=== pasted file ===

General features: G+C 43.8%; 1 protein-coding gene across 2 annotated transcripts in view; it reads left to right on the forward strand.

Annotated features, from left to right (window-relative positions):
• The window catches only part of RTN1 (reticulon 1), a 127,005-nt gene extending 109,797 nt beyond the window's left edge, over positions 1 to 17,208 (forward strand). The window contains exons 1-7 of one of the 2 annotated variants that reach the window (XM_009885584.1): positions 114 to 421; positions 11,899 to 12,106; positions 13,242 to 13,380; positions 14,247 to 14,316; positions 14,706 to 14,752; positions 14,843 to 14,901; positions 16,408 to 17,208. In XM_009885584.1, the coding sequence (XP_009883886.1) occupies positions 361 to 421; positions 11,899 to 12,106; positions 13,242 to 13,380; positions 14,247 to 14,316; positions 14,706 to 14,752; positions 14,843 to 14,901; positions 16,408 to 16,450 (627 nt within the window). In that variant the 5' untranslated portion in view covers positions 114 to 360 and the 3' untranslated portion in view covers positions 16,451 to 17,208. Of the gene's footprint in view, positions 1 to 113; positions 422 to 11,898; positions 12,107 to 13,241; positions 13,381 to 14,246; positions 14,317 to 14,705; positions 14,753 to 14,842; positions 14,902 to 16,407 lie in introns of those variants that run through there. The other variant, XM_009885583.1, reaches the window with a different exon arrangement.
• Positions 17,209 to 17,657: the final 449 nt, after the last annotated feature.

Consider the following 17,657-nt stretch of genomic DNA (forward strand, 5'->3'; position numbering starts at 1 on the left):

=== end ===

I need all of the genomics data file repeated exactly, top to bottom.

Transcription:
General features: G+C 43.8%; 1 protein-coding gene across 2 annotated transcripts in view; it reads left to right on the forward strand.

Annotated features, from left to right (window-relative positions):
• The window catches only part of RTN1 (reticulon 1), a 127,005-nt gene extending 109,797 nt beyond the window's left edge, over positions 1 to 17,208 (forward strand). The window contains exons 1-7 of one of the 2 annotated variants that reach the window (XM_009885584.1): positions 114 to 421; positions 11,899 to 12,106; positions 13,242 to 13,380; positions 14,247 to 14,316; positions 14,706 to 14,752; positions 14,843 to 14,901; positions 16,408 to 17,208. In XM_009885584.1, the coding sequence (XP_009883886.1) occupies positions 361 to 421; positions 11,899 to 12,106; positions 13,242 to 13,380; positions 14,247 to 14,316; positions 14,706 to 14,752; positions 14,843 to 14,901; positions 16,408 to 16,450 (627 nt within the window). In that variant the 5' untranslated portion in view covers positions 114 to 360 and the 3' untranslated portion in view covers positions 16,451 to 17,208. Of the gene's footprint in view, positions 1 to 113; positions 422 to 11,898; positions 12,107 to 13,241; positions 13,381 to 14,246; positions 14,317 to 14,705; positions 14,753 to 14,842; positions 14,902 to 16,407 lie in introns of those variants that run through there. The other variant, XM_009885583.1, reaches the window with a different exon arrangement.
• Positions 17,209 to 17,657: the final 449 nt, after the last annotated feature.

Consider the following 17,657-nt stretch of genomic DNA (forward strand, 5'->3'; position numbering starts at 1 on the left):